Manhattan may be home to some of the biggest celebrities in the world, but you shouldn’t underestimate Brooklyn’s star power. Truly iconic actors, writers, musicians and artists have called the borough home, with Brooklyn inspiring many great films, songs, and artwork. Today, many stars choose to live under-the-radar in gorgeous brownstones and apartments. Here are seven of Brooklyn’s most iconic residents, including some stars who reside here today.

Spike Lee
Filmmaker Spike Lee put the borough on the map with the film Do the Right Thing, released in 1989. The film portrays racial tensions that emerge in Bed Stuy on one very hot summer day. Lee also set up his filmmaking company, 40 Acres & a Mule, in the neighborhood of Fort Greene. But the Brooklyn of Do the Right Thing is long gone — Spike Lee now lives in the Upper East Side and has publicly complained about the rapid gentrification of his hometown borough.

barbra-streisand-back-to-brooklyn-russell-james-barwood-films-pbs-great-performances-2826944Barbra Streisand: Back to Brooklyn | Russell James/Barwood Films, Ltd. via Newsday

Barbra Streisand
Barbra Streisand, the Tony-, Emmy-, Grammy-, and Oscar-winning singer and actress, was born right here in Brooklyn. She spent her early childhood years in Williamsburg and attended the Yeshiva of Brooklyn. She moved to Manhattan shortly after graduating high school to begin her singing career, but to this day she hasn’t forgotten her time in Borough of Kings. In 2012 she stated, “Brooklyn to me means the Loew’s Kings, Erasmus, the Yeshiva I went to, the Dodgers, Prospect Park, great Chinese food. I’m so glad I come from Brooklyn — it’s down to earth.”

Jay-Z and Beyonce enjoying the Brooklyn Nets | via

Jay-Z was born in the Marcy Houses, in Bedford-Stuyvesant. He also went to high school in Downtown Brooklyn with other future rappers like The Notorious B.I.G. and Busta Rhymes. Jay-Z’s own stage name was said to have been inspired by the J and Z subway lines that stop at Marcy Avenue (though he now says it came from the nickname “Jazzy.”) These days, Jay-Z lives in Manhattan with his wife Beyonce, but he’s a part owner of the Brooklyn Nets and hosted the first concert ever at the Barclays Center

nora-jones-bell-house-brooklyn-7188719Norah Jones live at The Bell House | Garrett D. Kennedy via ConcertBlogger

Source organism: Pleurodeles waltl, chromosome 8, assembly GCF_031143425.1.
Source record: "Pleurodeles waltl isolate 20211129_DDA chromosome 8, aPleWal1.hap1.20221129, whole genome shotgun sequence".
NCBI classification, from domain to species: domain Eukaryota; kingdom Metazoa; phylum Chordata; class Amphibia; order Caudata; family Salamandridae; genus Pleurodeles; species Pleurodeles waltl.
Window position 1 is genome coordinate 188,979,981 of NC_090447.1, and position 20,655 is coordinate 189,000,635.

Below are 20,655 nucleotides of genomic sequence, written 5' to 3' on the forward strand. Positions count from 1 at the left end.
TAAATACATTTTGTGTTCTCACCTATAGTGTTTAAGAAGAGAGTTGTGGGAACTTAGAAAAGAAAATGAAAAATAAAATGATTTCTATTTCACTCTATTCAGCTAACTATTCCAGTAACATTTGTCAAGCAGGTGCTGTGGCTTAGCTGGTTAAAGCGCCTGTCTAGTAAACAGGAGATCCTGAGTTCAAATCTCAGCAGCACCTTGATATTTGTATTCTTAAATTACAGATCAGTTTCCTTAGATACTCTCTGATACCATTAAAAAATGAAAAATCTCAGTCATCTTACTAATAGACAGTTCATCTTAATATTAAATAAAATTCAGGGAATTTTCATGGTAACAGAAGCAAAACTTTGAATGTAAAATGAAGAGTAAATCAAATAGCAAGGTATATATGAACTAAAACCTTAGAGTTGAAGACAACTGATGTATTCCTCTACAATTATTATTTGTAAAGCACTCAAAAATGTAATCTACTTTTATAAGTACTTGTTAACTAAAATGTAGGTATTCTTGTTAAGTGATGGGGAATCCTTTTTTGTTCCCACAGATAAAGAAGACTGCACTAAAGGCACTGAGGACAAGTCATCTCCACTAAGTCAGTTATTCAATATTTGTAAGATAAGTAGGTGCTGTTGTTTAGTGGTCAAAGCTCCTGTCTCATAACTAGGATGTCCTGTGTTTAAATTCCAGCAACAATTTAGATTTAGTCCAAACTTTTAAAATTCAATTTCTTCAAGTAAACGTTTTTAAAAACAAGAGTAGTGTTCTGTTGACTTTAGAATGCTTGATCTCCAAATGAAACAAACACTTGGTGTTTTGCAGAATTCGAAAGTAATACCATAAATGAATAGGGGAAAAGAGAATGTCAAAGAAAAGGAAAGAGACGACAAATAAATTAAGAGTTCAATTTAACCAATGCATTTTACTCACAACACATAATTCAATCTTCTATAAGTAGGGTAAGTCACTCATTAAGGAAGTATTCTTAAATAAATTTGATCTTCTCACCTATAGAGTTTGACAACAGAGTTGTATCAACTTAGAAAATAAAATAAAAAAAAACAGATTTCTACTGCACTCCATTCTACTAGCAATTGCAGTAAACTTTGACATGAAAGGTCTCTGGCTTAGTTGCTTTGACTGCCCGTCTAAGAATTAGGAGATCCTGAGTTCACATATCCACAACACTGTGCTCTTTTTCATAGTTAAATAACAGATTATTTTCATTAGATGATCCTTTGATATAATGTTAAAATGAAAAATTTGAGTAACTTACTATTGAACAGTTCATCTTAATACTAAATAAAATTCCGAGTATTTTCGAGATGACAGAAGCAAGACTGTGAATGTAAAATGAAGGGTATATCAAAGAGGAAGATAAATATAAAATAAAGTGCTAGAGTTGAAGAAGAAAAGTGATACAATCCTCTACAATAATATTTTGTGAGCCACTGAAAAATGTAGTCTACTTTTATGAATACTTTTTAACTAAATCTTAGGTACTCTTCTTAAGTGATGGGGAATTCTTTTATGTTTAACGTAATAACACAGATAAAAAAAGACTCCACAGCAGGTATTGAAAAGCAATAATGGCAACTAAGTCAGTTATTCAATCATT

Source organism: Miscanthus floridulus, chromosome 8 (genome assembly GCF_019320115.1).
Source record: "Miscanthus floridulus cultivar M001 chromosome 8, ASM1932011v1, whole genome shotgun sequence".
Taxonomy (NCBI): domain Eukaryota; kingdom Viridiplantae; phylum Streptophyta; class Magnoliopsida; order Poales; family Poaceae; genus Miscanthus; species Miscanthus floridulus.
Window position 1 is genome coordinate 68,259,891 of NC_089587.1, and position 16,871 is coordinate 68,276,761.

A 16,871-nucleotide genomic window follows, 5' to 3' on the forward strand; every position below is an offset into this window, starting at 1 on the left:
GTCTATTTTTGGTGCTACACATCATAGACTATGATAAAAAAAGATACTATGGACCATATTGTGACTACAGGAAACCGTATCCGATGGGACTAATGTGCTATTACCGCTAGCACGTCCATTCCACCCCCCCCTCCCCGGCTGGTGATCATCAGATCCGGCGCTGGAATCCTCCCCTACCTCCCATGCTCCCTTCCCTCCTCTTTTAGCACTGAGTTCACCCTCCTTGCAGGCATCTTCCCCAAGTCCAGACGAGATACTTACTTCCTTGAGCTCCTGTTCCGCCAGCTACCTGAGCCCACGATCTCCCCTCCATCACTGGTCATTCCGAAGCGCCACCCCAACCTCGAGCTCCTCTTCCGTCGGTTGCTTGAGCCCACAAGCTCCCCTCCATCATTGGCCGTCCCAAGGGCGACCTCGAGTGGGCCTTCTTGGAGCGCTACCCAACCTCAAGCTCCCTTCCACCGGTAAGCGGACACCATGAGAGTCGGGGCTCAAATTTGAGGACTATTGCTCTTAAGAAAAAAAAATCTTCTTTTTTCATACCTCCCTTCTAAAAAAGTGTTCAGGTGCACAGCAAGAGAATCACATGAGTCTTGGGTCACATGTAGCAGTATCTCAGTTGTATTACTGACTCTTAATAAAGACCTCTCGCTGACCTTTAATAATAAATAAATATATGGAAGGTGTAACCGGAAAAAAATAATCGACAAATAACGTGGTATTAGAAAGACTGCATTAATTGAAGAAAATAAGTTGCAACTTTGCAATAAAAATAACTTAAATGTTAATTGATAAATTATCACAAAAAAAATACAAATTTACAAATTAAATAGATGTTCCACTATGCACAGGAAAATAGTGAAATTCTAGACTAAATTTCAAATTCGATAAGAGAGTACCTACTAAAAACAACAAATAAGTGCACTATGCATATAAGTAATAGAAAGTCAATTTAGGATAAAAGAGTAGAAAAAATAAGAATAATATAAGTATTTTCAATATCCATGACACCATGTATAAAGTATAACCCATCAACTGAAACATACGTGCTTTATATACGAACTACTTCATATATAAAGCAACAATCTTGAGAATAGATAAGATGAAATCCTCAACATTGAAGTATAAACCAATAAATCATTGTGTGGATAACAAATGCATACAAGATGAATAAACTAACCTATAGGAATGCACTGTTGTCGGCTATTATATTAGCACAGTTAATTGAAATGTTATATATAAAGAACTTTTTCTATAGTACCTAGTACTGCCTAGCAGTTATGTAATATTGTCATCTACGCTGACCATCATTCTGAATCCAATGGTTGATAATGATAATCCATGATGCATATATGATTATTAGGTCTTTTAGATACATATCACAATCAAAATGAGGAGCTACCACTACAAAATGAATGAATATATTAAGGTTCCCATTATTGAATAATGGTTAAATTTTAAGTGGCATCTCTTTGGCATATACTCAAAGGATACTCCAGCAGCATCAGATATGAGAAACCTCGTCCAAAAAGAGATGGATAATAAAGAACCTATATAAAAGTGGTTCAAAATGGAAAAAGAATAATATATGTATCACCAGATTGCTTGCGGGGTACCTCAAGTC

Norah Jones
Norah Jones, the jazz and pop singer/songwriter, was born in Bed-Stuy to Indian sitar player Ravi Shankar and American concert producer Sue Jones. She recently caused a stir in Brooklyn when she bought an impressive Cobble Hill brownstone for $4,990,000 in the depths of the financial crisis. She then caused even more controversy when she tried to add windows to her landmarked townhouse against the wishes of the Cobble Hill Association. (Ultimately she reduced the number of windows from 10 to 7.) Such is the drama of living in Brownstone Brooklyn, but since the window controversy Jones has lived quietly in Cobble Hill.

A happy family strolling in Brooklyn | Splash News via Daily Mail

Maggie Gyllenhaal and Peter Sarsgaard
This famous couple lives with their daughter in a Park Slope brownstone. They moved to the neighborhood in 2009 after getting fed up with their Manhattan landlord, and have been visible around the neighborhood ever since. The couple even works a monthly shift at the Park Slope Food Coop.

Patrick Stewart just needs to brush up on his NYC etiquette | via Reddit

Patrick Stewart
Patrick Stewart is another Park Slope celebrity and a sort of Brooklyn darling. He only moved to the neighborhood in 2012, but says he first discovered Brooklyn as a kid who was obsessed with movies. These days, he’s vocal about his newfound love of Brooklyn. He has, however, talked to the press about instituting a stroller ban in the Slope, which caused some controversy with stroller-carrying residents.

walt-whitman-park-brooklyn-5888864An entire park dedicated to Walt Whitman | via NYC Parks

Walt Whitman
Here’s an old school Brooklyn celebrity for you! Walt Whitman grew up in Brooklyn in the early 1800s and immortalized his hometown through his writing. From 1846 to 1848 he was editor of the Brooklyn Eagle, and wrote the famous poem Crossing Brooklyn Ferry. The poem is about a man taking the Brooklyn ferry home from Manhattan — this was before the subway existed — at the end of a working day.